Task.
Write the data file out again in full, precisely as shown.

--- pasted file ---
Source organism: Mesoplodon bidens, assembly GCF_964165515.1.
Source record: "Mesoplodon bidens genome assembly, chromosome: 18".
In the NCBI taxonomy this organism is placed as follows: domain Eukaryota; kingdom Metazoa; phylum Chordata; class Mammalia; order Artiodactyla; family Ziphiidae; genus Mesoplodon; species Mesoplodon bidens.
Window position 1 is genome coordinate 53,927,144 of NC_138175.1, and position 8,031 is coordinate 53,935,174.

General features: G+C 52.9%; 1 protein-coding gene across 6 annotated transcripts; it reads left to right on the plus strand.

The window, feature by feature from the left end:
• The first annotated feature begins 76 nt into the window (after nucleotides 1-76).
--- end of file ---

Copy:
Source organism: Mesoplodon bidens, assembly GCF_964165515.1.
Source record: "Mesoplodon bidens genome assembly, chromosome: 18".
In the NCBI taxonomy this organism is placed as follows: domain Eukaryota; kingdom Metazoa; phylum Chordata; class Mammalia; order Artiodactyla; family Ziphiidae; genus Mesoplodon; species Mesoplodon bidens.
Window position 1 is genome coordinate 53,927,144 of NC_138175.1, and position 8,031 is coordinate 53,935,174.

General features: G+C 52.9%; 1 protein-coding gene across 6 annotated transcripts; it reads left to right on the plus strand.

The window, feature by feature from the left end:
• The first annotated feature begins 76 nt into the window (after nucleotides 1-76).